A huge group of contractors has been forced into false-employment and only 1% have successfully managed to overturn their status determination, making a mockery of HMRC’s claims that this policy is about introducing fairness into the tax system.
Contractors forced into false-employment face double taxation
The majority of clients and agencies appear to be subjecting their contingent workers to effective double taxation by unlawfully deducting employer’s National Insurance Contributions (NICs) from the contract rate. 45% of contractors have been incorrectly told that “IR35 means employer’s NI must be deducted from your rate”, suggesting that HMRC’s attempt to educate the private sector has been woefully inadequate prior to roll-out.
• 54% said that employers’ NI was being deducted from their daily rate
• Only 42% of contractors are aware that such deduction is unlawful
These unlawful deductions, many done accidentally through ignorance of the law, will likely lead to litigation through the courts as workers seek to reclaim monies that should not have been deducted.
Many firms are losing contractors and face Employment Tribunals due to IR35
The contractor survey results suggest that just over half their firms (52%) are losing at least 50% of the contractor workforce because of the new legislation and, as well:
• 41% of contractors anticipate long term damage for businesses
• 41% said that work has moved offshore as a result of IR35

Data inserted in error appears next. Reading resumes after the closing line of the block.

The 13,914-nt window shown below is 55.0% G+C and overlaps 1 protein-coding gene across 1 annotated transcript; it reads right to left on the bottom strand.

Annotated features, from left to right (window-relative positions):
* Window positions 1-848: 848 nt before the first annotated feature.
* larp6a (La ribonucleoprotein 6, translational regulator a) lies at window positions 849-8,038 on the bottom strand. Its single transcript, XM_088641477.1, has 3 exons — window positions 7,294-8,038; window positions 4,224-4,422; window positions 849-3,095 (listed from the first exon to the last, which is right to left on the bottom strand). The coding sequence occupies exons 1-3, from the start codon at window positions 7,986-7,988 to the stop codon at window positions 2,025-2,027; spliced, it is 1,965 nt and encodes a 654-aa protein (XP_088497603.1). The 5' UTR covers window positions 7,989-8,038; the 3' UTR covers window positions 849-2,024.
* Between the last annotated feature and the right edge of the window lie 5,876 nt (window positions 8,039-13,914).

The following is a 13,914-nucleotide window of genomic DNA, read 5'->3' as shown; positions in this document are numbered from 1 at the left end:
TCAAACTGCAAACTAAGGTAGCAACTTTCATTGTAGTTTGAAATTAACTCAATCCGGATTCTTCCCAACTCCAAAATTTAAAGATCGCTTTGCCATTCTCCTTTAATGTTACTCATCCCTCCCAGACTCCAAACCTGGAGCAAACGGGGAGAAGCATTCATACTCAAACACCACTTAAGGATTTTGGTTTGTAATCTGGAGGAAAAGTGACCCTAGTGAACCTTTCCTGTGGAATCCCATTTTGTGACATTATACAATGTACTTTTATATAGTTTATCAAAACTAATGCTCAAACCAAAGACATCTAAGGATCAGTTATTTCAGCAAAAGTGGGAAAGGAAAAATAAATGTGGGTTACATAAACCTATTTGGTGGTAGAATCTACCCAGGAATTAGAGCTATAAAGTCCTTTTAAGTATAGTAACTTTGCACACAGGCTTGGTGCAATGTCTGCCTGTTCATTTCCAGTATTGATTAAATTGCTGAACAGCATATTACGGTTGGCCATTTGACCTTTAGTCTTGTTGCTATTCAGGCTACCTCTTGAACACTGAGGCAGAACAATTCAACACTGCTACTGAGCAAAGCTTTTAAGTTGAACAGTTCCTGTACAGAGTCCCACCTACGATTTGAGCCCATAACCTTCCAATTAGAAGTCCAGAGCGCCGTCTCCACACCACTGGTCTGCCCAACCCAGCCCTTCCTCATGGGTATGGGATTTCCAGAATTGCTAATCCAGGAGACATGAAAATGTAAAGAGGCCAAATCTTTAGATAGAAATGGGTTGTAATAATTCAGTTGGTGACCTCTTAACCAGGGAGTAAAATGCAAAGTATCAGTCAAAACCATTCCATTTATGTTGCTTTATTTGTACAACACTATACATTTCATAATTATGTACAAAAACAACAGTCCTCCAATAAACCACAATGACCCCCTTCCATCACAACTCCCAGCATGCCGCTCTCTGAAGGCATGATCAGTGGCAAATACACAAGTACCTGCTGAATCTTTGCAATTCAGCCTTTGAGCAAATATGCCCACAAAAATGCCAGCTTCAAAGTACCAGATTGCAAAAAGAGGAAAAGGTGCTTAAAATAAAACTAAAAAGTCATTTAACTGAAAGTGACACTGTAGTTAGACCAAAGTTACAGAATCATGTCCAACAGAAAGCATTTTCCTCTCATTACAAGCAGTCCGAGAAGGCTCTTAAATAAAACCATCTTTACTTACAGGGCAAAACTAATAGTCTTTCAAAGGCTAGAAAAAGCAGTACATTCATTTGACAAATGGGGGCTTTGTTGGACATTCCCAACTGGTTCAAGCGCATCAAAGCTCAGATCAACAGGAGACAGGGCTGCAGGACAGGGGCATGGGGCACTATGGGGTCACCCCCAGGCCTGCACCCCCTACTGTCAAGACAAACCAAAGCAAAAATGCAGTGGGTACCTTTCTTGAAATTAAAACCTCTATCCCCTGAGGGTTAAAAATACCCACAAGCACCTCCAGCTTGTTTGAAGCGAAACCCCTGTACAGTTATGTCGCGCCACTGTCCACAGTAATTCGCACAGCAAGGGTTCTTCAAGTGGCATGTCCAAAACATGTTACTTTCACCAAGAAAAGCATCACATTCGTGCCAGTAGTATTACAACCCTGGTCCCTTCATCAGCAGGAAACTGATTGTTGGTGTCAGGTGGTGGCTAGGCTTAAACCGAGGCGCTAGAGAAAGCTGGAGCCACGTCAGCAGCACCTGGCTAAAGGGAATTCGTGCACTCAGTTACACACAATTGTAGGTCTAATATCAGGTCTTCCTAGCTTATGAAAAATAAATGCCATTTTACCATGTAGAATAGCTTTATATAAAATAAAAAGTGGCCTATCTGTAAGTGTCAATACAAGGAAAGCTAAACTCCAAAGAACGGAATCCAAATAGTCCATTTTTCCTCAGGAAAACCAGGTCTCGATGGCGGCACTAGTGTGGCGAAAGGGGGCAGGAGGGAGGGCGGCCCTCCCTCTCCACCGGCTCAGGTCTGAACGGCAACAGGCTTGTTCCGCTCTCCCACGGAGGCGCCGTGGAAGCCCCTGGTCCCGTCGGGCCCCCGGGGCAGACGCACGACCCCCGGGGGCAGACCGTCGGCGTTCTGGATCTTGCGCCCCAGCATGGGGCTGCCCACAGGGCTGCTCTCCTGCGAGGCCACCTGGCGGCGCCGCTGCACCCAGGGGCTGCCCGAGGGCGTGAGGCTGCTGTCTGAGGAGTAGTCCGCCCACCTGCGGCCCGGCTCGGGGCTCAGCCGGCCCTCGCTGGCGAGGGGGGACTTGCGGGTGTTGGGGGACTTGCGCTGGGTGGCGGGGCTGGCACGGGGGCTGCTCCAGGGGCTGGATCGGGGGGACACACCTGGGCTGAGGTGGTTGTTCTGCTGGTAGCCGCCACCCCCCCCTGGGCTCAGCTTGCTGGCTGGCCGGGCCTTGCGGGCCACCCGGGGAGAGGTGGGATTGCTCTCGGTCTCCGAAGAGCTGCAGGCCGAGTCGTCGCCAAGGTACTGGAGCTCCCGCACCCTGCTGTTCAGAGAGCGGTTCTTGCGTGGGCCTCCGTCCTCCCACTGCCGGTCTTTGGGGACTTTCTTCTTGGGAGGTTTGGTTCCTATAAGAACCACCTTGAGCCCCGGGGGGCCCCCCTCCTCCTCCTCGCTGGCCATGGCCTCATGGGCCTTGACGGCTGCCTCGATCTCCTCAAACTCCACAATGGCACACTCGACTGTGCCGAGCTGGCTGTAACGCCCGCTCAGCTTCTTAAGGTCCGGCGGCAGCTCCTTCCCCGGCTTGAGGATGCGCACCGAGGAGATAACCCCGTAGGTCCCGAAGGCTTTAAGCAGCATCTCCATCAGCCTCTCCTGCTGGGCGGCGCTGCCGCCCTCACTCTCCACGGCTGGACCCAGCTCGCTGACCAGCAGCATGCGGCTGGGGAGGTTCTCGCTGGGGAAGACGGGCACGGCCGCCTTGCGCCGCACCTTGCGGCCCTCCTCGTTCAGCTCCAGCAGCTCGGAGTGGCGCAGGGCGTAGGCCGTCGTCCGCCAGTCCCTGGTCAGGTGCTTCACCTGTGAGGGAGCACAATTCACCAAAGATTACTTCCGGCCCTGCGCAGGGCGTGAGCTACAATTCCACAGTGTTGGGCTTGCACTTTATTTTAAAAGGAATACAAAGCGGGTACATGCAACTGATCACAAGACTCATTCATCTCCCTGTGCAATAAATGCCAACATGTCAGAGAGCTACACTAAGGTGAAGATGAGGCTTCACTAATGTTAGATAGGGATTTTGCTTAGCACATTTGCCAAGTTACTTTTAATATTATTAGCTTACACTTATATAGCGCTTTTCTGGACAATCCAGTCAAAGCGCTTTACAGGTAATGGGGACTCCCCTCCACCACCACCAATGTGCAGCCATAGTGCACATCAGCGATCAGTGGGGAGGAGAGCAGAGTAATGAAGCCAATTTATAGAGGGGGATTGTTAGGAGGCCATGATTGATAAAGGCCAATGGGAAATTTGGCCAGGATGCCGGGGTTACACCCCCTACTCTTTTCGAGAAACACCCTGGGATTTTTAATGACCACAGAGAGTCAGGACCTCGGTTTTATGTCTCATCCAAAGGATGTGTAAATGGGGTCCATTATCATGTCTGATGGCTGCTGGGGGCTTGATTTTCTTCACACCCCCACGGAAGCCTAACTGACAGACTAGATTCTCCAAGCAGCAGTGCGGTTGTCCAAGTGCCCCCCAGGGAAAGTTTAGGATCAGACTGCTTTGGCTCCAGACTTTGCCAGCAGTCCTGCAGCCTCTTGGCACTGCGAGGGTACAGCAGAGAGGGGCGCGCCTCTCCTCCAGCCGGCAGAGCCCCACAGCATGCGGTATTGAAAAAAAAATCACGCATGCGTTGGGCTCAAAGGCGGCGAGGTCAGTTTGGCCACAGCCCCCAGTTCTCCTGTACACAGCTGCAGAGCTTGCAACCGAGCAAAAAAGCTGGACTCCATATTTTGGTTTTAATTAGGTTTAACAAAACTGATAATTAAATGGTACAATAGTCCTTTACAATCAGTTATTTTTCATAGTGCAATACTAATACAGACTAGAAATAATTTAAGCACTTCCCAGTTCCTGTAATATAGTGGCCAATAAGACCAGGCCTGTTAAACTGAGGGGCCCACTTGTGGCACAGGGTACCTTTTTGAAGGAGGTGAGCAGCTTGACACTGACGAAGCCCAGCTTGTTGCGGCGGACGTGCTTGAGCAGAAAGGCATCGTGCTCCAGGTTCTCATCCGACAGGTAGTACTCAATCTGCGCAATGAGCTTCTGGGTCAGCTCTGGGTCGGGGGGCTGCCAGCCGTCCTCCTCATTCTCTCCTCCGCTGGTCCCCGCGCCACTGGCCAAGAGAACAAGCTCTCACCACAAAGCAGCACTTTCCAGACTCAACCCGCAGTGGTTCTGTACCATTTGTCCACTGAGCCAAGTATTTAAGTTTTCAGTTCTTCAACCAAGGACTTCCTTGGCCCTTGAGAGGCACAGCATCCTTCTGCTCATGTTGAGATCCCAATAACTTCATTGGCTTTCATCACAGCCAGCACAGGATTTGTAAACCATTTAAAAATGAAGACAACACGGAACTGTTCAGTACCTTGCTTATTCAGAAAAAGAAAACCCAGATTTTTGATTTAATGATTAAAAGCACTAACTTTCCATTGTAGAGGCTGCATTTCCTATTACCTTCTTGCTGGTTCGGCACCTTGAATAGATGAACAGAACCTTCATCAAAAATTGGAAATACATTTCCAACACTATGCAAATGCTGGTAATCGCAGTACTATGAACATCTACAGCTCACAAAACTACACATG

• 23% said they would not be working for their current client after April 2020
• 45% said they would no longer travel if “inside IR35”
• 12% were planning to retire because of IR35
• 58% contractors deemed ‘employed for tax’ purposes planned to take their client to an Employment Tribunal to secure employment rights
Commenting, Dave Chaplin, CEO of ContractorCalculator and IR35 Shield said:
“The devastation is happening now and the findings of our survey speak volumes. Contractors are out of work and are abandoning their clients. The flexible workforce is being destroyed because many firms are not ready, do not understand how to navigate the legislation and are acting non-compliantly, primarily because they have been let down by HMRC’s lack of guidance and because final legislation has still not been published. Businesses will suffer as will the UK economy as work moves offshore and contractors’ careers and livelihoods are destroyed.
“The fallout will be damaging for many parties, as cases are litigated, firms’ costs increase, the self-employed suffer considerably reduced income, and mobility of the workforce is severely hampered.
“The Conservative Party, which purports to be the party of business, has created a political crisis that, in one fell swoop, is set to decimate both a valuable flexible workforce and damage the UK economy for the long term. The findings of our survey provide overwhelming proof from 12,000 affected contractors that this policy needs to be cancelled. The Government cannot ignore this overwhelming evidence and must, instead, delay and rethink. A simple Off-Payroll tax of about 5% across the board would remove the need for the complex employment status test which is wreaking havoc – and 79% of contractors agree with that simple idea.”